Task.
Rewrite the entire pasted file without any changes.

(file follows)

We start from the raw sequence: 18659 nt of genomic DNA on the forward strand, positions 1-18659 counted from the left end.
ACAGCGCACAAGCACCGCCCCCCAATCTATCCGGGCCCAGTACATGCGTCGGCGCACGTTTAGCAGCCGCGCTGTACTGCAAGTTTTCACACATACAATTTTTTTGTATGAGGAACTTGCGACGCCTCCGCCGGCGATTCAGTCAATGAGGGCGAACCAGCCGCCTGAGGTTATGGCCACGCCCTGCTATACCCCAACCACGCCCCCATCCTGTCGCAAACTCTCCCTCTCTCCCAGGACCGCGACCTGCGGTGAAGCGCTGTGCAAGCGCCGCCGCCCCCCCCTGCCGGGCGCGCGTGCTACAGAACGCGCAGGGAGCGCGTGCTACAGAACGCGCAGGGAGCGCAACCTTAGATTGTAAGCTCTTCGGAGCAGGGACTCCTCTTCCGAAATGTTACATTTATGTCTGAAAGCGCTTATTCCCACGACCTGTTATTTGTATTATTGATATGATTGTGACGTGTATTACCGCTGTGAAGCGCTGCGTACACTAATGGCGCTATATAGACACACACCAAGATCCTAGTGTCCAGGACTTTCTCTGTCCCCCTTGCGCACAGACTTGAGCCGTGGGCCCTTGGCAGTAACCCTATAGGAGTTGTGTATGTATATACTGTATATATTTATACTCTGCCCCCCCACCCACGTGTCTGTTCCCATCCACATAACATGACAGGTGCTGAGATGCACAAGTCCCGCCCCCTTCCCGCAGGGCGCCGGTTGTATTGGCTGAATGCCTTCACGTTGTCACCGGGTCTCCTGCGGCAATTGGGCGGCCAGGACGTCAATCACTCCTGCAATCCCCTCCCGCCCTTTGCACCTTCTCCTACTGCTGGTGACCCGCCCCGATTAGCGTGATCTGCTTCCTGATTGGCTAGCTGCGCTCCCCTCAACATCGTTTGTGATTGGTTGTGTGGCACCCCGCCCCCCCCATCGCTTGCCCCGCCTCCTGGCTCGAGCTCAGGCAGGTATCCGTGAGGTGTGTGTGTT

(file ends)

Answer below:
We start from the raw sequence: 18659 nt of genomic DNA on the forward strand, positions 1-18659 counted from the left end.
ACAGCGCACAAGCACCGCCCCCCAATCTATCCGGGCCCAGTACATGCGTCGGCGCACGTTTAGCAGCCGCGCTGTACTGCAAGTTTTCACACATACAATTTTTTTGTATGAGGAACTTGCGACGCCTCCGCCGGCGATTCAGTCAATGAGGGCGAACCAGCCGCCTGAGGTTATGGCCACGCCCTGCTATACCCCAACCACGCCCCCATCCTGTCGCAAACTCTCCCTCTCTCCCAGGACCGCGACCTGCGGTGAAGCGCTGTGCAAGCGCCGCCGCCCCCCCCTGCCGGGCGCGCGTGCTACAGAACGCGCAGGGAGCGCGTGCTACAGAACGCGCAGGGAGCGCAACCTTAGATTGTAAGCTCTTCGGAGCAGGGACTCCTCTTCCGAAATGTTACATTTATGTCTGAAAGCGCTTATTCCCACGACCTGTTATTTGTATTATTGATATGATTGTGACGTGTATTACCGCTGTGAAGCGCTGCGTACACTAATGGCGCTATATAGACACACACCAAGATCCTAGTGTCCAGGACTTTCTCTGTCCCCCTTGCGCACAGACTTGAGCCGTGGGCCCTTGGCAGTAACCCTATAGGAGTTGTGTATGTATATACTGTATATATTTATACTCTGCCCCCCCACCCACGTGTCTGTTCCCATCCACATAACATGACAGGTGCTGAGATGCACAAGTCCCGCCCCCTTCCCGCAGGGCGCCGGTTGTATTGGCTGAATGCCTTCACGTTGTCACCGGGTCTCCTGCGGCAATTGGGCGGCCAGGACGTCAATCACTCCTGCAATCCCCTCCCGCCCTTTGCACCTTCTCCTACTGCTGGTGACCCGCCCCGATTAGCGTGATCTGCTTCCTGATTGGCTAGCTGCGCTCCCCTCAACATCGTTTGTGATTGGTTGTGTGGCACCCCGCCCCCCCCATCGCTTGCCCCGCCTCCTGGCTCGAGCTCAGGCAGGTATCCGTGAGGTGTGTGTGTT